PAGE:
0800 Immune

The immune system and immunisation

The environment contains a wide variety of potentially harmful organisms (pathogens), such as bacteria, viruses, fungi, protozoa and multicellular parasites, which will cause disease if they enter the body and are allowed to multiply. The body protects itself through a various defence mechanisms to physically prevent pathogens from entering the body or to kill them if they do.

The immune system is an extremely important defence mechanism that can identify an invading organism and destroy it. Immunisation prevents disease by enabling the body to more rapidly respond to attack and enhancing the immune response to a particular organism.

Each pathogen has unique distinguishing components, known as antigens, which enable the immune system to differentiate between ‘self’ (the body) and ‘non-self’ (the foreign material). The first time the immune system sees a new antigen, it needs to prepare to destroy it. During this time, the pathogen can multiply and cause disease. However, if the same antigen is seen again, the immune system is poised to confine and destroy the organism rapidly. This is known as adaptive immunity.

Vaccines utilise this adaptive immunity and memory to expose the body to the antigen without causing disease, so that when then live pathogen infects the body, the response is rapid and the pathogen is prevented from causing disease. Depending on the type of infectious organism, the response required to remove it varies. For example, viruses hide within the body’s own cells in different tissues, such as the throat, the liver and the nervous system, and bacteria can multiply rapidly within infected tissues.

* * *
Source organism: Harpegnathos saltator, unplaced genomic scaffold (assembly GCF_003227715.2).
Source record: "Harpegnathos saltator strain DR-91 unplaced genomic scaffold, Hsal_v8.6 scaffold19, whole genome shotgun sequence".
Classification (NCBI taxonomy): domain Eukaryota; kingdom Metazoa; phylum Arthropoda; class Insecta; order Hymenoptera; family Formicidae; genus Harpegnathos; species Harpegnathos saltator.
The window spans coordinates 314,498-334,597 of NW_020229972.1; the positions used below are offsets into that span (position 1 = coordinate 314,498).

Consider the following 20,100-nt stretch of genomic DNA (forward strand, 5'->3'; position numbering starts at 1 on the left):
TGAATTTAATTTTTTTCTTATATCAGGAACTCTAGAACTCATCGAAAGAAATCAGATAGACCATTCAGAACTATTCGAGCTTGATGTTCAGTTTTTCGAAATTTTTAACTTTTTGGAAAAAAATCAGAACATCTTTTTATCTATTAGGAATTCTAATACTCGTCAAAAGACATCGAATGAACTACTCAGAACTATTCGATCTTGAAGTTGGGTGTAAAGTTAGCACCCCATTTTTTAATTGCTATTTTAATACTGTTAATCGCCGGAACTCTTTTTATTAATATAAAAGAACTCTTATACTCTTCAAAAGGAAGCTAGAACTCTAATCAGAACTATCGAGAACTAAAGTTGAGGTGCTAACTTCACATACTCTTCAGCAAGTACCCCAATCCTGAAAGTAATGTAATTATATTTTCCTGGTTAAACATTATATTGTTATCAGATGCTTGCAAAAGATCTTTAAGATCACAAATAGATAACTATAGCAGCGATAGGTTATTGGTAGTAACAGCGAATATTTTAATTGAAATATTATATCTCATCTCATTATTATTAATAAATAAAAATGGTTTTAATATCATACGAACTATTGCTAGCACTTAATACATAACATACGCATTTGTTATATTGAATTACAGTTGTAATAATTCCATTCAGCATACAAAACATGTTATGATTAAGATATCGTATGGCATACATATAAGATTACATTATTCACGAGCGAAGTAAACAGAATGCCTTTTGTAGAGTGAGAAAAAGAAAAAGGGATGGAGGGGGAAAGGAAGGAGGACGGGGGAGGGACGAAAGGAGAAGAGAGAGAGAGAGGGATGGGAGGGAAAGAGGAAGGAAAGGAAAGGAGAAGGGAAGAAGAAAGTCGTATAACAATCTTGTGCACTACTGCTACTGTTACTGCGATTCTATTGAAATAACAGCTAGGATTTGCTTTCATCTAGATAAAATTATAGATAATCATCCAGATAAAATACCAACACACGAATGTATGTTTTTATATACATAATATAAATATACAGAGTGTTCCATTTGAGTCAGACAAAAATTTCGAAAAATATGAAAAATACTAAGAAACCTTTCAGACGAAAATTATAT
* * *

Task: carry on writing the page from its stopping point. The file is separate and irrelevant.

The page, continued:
Lines of defence

The body prevents infection through a number of non-specific and specific mechanisms working on their own or together. The body’s first lines of defence are external barriers that prevent germs from entering. The largest of all is the skin which acts as a strong, waterproof, physical barrier and very few organisms are able to penetrate undamaged skin. There are other physical barriers and a variety of chemical defences. Examples of these non-specific defences are given below:

  • Skin - a strong physical barrier, like a waterproof wall
  • Mucus – a sticky trap secreted by all the surfaces inside the body that are directly linked to the outside, also contains antibodies and enzymes
  • Cilia – microscopic hairs in the airways that move to pass debris and mucus up away from the lungs